Keep the Home Fires Burning
Nick Rider
By the time we reach the end of 1914 there are large numbers of men at The Front and a lot of recruits going through their training. Letters began to appear in the local papers giving accounts of their experiences.
Pte Standbridge of Buxton wrote from his training camp:
Dave Platts
Capt Viner offered a prize of 10 shillings each month for the platoon which could sing best on a route march. We have in our platoon (commonly known by the men “spittoon”) some good singers, I am expecting Kennerley to distinguish himself in this direction. Prior to buglers sounding lights out (9.30) they sang with a heartiness which was quite catching for all to join in.
Geoff Read
Joe Pearson, from Chapel, founder member of the choir, when setting off for The Front said:
David Jenkins
I am going out with a good heart and confidence, and a strong arm to fight for my King and Country. I have gone to The Front and hope to come back safe.
Nick Rider
Here’s an alarming letter from Pte Claude Grimshaw from Buxton:
John Goodchild
We have been removed from Sutton on Sea to Gainsborough. The other night however, whilst parading the sands at Sutton, I heard a rustle in the tent where the meat and tea was stored. I made a hiding place in the sand and after about half an hour, I saw a man emerge from the tent in civilian clothes. I could only just discern for the night was very dark. I shouted “Halt! Who goes there?” and the man did not answer. He started running away so I took aim and shot him dead. We had a very merry time afterwards. The man had plenty of money on him, a gold watch, but no papers that would give clues to his name and identity. He, however, was of foreign nationality. We are kept on the look-out every night and are expected to be sent to The Front sometime in January. I should like to have a “pop” at the Germans. I'm expecting to get a medal for the spy business.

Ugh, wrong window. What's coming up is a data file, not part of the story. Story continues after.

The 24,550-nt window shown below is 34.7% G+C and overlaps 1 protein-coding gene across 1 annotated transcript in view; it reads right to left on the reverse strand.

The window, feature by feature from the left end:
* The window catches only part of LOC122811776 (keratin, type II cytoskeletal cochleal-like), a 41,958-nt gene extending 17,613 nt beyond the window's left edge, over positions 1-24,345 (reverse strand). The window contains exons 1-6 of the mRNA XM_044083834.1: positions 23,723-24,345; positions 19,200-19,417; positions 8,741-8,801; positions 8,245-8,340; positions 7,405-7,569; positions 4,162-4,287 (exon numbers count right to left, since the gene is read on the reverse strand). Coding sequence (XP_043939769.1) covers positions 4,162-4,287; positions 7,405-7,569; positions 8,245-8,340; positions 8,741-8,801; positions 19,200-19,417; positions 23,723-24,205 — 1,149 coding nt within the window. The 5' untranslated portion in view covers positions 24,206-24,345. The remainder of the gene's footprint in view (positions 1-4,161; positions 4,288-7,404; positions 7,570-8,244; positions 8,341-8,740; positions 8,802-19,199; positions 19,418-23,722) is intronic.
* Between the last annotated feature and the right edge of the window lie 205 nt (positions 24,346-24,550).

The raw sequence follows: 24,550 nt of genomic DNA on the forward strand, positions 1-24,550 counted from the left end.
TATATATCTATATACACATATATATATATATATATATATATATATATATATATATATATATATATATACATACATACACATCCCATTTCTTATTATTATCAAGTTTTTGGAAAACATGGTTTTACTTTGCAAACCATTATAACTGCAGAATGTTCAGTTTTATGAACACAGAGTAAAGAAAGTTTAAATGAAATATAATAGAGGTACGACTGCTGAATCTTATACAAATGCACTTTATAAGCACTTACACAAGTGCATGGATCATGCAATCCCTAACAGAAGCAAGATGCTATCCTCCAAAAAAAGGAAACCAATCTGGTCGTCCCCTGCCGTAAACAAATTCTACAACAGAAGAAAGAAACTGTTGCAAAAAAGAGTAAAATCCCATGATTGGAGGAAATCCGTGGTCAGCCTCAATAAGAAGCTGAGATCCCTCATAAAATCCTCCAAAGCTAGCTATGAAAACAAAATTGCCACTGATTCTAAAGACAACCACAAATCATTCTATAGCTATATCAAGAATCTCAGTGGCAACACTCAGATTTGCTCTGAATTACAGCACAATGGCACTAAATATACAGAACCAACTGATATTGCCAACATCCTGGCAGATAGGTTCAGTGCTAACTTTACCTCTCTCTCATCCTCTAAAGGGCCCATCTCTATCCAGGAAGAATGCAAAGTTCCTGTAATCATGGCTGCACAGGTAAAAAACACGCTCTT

Geoff Read
Pte Berrisford of Fairfield wrote to his mother:
Andy Barnes
We have been in the trenches for 14 days and look like being so for a bit. You must not get upset if you do not get a letter. It is a bit thick here I can tell you. It is over 6 weeks since I had my boots off and is now 15 days since I had a shave. Your loving son, Bill. PS. Received your cake, it was very good. I hope to post your letter today, it's been wrote for a bit.
Nick Rider
Cpl T Sims from Glossop in the Dragoon Guards gives an account:
Rob Williams